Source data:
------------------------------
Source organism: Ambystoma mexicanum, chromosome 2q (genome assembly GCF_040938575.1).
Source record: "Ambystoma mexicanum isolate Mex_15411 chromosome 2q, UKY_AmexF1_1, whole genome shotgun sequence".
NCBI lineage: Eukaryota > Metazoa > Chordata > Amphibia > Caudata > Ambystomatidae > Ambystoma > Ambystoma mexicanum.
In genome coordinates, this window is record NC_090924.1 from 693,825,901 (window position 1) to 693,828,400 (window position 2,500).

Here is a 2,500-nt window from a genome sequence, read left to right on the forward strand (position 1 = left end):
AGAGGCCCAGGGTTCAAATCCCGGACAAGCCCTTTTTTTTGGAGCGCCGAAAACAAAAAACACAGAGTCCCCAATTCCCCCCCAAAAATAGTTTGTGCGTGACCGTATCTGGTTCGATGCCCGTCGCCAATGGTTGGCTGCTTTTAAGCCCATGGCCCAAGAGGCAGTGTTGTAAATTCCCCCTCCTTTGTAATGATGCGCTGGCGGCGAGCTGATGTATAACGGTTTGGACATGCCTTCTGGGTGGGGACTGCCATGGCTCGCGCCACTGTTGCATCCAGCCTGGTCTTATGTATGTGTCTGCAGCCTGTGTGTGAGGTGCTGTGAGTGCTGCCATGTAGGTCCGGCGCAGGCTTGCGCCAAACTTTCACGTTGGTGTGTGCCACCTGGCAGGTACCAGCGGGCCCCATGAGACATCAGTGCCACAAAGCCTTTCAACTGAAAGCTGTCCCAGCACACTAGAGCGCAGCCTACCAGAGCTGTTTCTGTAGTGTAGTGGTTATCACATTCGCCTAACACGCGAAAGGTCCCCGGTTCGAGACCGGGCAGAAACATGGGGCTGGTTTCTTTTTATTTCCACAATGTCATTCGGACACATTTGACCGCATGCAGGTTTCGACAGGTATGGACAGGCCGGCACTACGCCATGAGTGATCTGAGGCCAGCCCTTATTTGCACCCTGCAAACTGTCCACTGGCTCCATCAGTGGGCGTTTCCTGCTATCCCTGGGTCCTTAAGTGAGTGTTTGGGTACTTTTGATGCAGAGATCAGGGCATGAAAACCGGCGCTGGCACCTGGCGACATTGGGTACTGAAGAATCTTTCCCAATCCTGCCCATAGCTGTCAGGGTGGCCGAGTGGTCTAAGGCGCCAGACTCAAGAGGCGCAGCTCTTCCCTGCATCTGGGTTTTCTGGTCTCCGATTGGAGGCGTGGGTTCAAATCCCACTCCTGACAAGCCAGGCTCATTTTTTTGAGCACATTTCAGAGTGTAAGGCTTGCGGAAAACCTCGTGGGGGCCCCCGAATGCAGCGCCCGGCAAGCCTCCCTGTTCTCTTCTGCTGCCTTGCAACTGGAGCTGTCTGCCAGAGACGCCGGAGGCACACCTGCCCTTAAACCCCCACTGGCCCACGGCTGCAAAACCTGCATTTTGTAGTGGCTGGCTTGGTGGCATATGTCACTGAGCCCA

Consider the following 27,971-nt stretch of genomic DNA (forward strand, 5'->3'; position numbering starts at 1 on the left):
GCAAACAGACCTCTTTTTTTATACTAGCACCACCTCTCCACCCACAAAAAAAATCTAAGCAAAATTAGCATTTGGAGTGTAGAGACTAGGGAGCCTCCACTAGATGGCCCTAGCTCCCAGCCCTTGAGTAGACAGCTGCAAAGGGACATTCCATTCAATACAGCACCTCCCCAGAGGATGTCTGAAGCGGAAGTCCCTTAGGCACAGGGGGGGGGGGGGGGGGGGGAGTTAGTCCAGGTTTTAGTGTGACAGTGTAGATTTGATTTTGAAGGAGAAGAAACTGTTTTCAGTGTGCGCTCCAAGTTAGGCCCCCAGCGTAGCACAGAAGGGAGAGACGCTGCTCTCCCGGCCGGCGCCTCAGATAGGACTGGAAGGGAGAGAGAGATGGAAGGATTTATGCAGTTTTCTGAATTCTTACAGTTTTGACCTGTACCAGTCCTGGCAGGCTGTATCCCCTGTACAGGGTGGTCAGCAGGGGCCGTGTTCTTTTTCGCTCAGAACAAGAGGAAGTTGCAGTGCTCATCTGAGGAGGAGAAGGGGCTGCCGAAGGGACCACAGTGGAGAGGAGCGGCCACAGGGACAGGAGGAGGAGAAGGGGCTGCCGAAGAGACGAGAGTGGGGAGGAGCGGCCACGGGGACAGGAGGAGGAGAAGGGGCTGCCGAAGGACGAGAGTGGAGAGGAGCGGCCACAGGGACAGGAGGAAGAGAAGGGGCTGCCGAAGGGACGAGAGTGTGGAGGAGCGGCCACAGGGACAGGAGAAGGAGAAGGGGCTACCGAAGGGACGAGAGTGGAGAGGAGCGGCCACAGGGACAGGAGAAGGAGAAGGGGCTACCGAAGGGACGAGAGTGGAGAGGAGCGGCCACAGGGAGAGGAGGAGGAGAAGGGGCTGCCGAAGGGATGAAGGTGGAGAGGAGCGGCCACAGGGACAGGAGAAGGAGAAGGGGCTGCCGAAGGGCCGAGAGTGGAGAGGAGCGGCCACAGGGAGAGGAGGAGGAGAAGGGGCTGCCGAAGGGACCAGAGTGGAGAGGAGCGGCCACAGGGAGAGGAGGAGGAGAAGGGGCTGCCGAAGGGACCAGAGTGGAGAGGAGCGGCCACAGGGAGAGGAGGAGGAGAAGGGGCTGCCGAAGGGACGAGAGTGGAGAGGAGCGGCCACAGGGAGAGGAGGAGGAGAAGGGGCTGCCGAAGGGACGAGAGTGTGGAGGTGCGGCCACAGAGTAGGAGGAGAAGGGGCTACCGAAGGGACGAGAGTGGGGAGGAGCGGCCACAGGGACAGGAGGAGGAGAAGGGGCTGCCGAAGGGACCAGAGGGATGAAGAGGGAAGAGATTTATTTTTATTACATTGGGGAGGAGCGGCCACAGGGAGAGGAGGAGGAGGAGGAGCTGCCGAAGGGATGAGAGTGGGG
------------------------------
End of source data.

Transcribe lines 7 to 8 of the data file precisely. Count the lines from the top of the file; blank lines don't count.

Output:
Consider the following 27,971-nt stretch of genomic DNA (forward strand, 5'->3'; position numbering starts at 1 on the left):
GCAAACAGACCTCTTTTTTTATACTAGCACCACCTCTCCACCCACAAAAAAAATCTAAGCAAAATTAGCATTTGGAGTGTAGAGACTAGGGAGCCTCCACTAGATGGCCCTAGCTCCCAGCCCTTGAGTAGACAGCTGCAAAGGGACATTCCATTCAATACAGCACCTCCCCAGAGGATGTCTGAAGCGGAAGTCCCTTAGGCACAGGGGGGGGGGGGGGGGGGGGAGTTAGTCCAGGTTTTAGTGTGACAGTGTAGATTTGATTTTGAAGGAGAAGAAACTGTTTTCAGTGTGCGCTCCAAGTTAGGCCCCCAGCGTAGCACAGAAGGGAGAGACGCTGCTCTCCCGGCCGGCGCCTCAGATAGGACTGGAAGGGAGAGAGAGATGGAAGGATTTATGCAGTTTTCTGAATTCTTACAGTTTTGACCTGTACCAGTCCTGGCAGGCTGTATCCCCTGTACAGGGTGGTCAGCAGGGGCCGTGTTCTTTTTCGCTCAGAACAAGAGGAAGTTGCAGTGCTCATCTGAGGAGGAGAAGGGGCTGCCGAAGGGACCACAGTGGAGAGGAGCGGCCACAGGGACAGGAGGAGGAGAAGGGGCTGCCGAAGAGACGAGAGTGGGGAGGAGCGGCCACGGGGACAGGAGGAGGAGAAGGGGCTGCCGAAGGACGAGAGTGGAGAGGAGCGGCCACAGGGACAGGAGGAAGAGAAGGGGCTGCCGAAGGGACGAGAGTGTGGAGGAGCGGCCACAGGGACAGGAGAAGGAGAAGGGGCTACCGAAGGGACGAGAGTGGAGAGGAGCGGCCACAGGGACAGGAGAAGGAGAAGGGGCTACCGAAGGGACGAGAGTGGAGAGGAGCGGCCACAGGGAGAGGAGGAGGAGAAGGGGCTGCCGAAGGGATGAAGGTGGAGAGGAGCGGCCACAGGGACAGGAGAAGGAGAAGGGGCTGCCGAAGGGCCGAGAGTGGAGAGGAGCGGCCACAGGGAGAGGAGGAGGAGAAGGGGCTGCCGAAGGGACCAGAGTGGAGAGGAGCGGCCACAGGGAGAGGAGGAGGAGAAGGGGCTGCCGAAGGGACCAGAGTGGAGAGGAGCGGCCACAGGGAGAGGAGGAGGAGAAGGGGCTGCCGAAGGGACGAGAGTGGAGAGGAGCGGCCACAGGGAGAGGAGGAGGAGAAGGGGCTGCCGAAGGGACGAGAGTGTGGAGGTGCGGCCACAGAGTAGGAGGAGAAGGGGCTACCGAAGGGACGAGAGTGGGGAGGAGCGGCCACAGGGACAGGAGGAGGAGAAGGGGCTGCCGAAGGGACCAGAGGGATGAAGAGGGAAGAGATTTATTTTTATTACATTGGGGAGGAGCGGCCACAGGGAGAGGAGGAGGAGGAGGAGCTGCCGAAGGGATGAGAGTGGGG